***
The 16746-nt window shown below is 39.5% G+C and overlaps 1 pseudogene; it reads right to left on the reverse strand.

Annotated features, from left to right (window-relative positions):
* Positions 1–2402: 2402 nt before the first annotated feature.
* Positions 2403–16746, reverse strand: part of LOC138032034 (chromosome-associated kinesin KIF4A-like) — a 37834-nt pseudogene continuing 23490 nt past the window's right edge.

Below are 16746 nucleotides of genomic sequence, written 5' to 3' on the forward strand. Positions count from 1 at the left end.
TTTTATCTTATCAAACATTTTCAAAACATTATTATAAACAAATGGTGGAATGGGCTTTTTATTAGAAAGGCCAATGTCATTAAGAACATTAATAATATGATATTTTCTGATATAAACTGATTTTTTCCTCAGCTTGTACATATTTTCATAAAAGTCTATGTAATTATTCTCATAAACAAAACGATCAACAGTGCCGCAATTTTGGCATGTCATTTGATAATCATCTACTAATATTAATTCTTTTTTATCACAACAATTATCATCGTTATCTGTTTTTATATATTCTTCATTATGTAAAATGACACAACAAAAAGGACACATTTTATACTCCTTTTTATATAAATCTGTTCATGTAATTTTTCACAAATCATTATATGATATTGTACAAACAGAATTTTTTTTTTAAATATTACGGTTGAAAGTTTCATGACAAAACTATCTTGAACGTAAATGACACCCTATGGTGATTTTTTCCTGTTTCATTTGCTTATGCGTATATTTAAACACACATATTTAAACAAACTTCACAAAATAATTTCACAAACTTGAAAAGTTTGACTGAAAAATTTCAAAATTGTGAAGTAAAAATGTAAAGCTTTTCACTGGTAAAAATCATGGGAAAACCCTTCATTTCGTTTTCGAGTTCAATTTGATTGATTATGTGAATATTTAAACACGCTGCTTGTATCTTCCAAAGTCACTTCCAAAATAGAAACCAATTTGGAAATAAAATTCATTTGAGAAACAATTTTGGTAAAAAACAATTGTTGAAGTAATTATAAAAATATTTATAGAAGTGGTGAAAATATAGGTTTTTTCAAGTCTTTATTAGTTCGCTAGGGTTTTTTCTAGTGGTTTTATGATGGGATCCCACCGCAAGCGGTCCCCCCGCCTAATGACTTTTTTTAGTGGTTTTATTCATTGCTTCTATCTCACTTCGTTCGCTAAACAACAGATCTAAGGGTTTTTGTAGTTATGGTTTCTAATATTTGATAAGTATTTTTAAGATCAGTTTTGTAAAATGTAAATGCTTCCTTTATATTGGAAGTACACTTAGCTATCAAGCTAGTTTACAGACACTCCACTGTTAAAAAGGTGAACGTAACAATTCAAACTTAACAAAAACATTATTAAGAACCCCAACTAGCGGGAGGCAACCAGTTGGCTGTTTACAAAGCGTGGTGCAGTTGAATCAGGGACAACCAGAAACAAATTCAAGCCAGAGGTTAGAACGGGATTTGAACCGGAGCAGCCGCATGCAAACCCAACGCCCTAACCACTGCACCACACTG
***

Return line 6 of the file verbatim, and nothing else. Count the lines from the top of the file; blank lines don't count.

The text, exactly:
TTTTATCTTATCAAACATTTTCAAAACATTATTATAAACAAATGGTGGAATGGGCTTTTTATTAGAAAGGCCAATGTCATTAAGAACATTAATAATATGATATTTTCTGATATAAACTGATTTTTTCCTCAGCTTGTACATATTTTCATAAAAGTCTATGTAATTATTCTCATAAACAAAACGATCAACAGTGCCGCAATTTTGGCATGTCATTTGATAATCATCTACTAATATTAATTCTTTTTTATCACAACAATTATCATCGTTATCTGTTTTTATATATTCTTCATTATGTAAAATGACACAACAAAAAGGACACATTTTATACTCCTTTTTATATAAATCTGTTCATGTAATTTTTCACAAATCATTATATGATATTGTACAAACAGAATTTTTTTTTTAAATATTACGGTTGAAAGTTTCATGACAAAACTATCTTGAACGTAAATGACACCCTATGGTGATTTTTTCCTGTTTCATTTGCTTATGCGTATATTTAAACACACATATTTAAACAAACTTCACAAAATAATTTCACAAACTTGAAAAGTTTGACTGAAAAATTTCAAAATTGTGAAGTAAAAATGTAAAGCTTTTCACTGGTAAAAATCATGGGAAAACCCTTCATTTCGTTTTCGAGTTCAATTTGATTGATTATGTGAATATTTAAACACGCTGCTTGTATCTTCCAAAGTCACTTCCAAAATAGAAACCAATTTGGAAATAAAATTCATTTGAGAAACAATTTTGGTAAAAAACAATTGTTGAAGTAATTATAAAAATATTTATAGAAGTGGTGAAAATATAGGTTTTTTCAAGTCTTTATTAGTTCGCTAGGGTTTTTTCTAGTGGTTTTATGATGGGATCCCACCGCAAGCGGTCCCCCCGCCTAATGACTTTTTTTAGTGGTTTTATTCATTGCTTCTATCTCACTTCGTTCGCTAAACAACAGATCTAAGGGTTTTTGTAGTTATGGTTTCTAATATTTGATAAGTATTTTTAAGATCAGTTTTGTAAAATGTAAATGCTTCCTTTATATTGGAAGTACACTTAGCTATCAAGCTAGTTTACAGACACTCCACTGTTAAAAAGGTGAACGTAACAATTCAAACTTAACAAAAACATTATTAAGAACCCCAACTAGCGGGAGGCAACCAGTTGGCTGTTTACAAAGCGTGGTGCAGTTGAATCAGGGACAACCAGAAACAAATTCAAGCCAGAGGTTAGAACGGGATTTGAACCGGAGCAGCCGCATGCAAACCCAACGCCCTAACCACTGCACCACACTG